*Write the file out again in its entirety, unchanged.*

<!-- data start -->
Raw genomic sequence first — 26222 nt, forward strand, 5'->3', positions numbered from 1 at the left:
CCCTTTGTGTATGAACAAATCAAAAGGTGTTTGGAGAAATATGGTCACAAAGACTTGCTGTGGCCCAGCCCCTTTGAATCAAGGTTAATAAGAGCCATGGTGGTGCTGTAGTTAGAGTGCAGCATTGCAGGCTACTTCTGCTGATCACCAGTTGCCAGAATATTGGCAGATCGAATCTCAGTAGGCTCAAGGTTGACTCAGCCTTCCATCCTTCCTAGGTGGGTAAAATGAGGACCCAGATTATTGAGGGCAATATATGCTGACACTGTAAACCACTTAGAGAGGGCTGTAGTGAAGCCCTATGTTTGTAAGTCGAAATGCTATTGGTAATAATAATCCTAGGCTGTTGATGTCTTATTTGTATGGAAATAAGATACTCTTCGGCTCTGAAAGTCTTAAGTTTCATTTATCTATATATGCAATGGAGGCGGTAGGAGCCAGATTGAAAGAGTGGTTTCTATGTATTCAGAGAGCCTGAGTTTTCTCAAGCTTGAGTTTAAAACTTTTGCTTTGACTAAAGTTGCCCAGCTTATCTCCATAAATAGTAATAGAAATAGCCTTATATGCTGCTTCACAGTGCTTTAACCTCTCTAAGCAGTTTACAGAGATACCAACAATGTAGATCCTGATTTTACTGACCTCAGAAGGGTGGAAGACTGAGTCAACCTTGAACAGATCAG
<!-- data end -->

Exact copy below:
Raw genomic sequence first — 26222 nt, forward strand, 5'->3', positions numbered from 1 at the left:
CCCTTTGTGTATGAACAAATCAAAAGGTGTTTGGAGAAATATGGTCACAAAGACTTGCTGTGGCCCAGCCCCTTTGAATCAAGGTTAATAAGAGCCATGGTGGTGCTGTAGTTAGAGTGCAGCATTGCAGGCTACTTCTGCTGATCACCAGTTGCCAGAATATTGGCAGATCGAATCTCAGTAGGCTCAAGGTTGACTCAGCCTTCCATCCTTCCTAGGTGGGTAAAATGAGGACCCAGATTATTGAGGGCAATATATGCTGACACTGTAAACCACTTAGAGAGGGCTGTAGTGAAGCCCTATGTTTGTAAGTCGAAATGCTATTGGTAATAATAATCCTAGGCTGTTGATGTCTTATTTGTATGGAAATAAGATACTCTTCGGCTCTGAAAGTCTTAAGTTTCATTTATCTATATATGCAATGGAGGCGGTAGGAGCCAGATTGAAAGAGTGGTTTCTATGTATTCAGAGAGCCTGAGTTTTCTCAAGCTTGAGTTTAAAACTTTTGCTTTGACTAAAGTTGCCCAGCTTATCTCCATAAATAGTAATAGAAATAGCCTTATATGCTGCTTCACAGTGCTTTAACCTCTCTAAGCAGTTTACAGAGATACCAACAATGTAGATCCTGATTTTACTGACCTCAGAAGGGTGGAAGACTGAGTCAACCTTGAACAGATCAG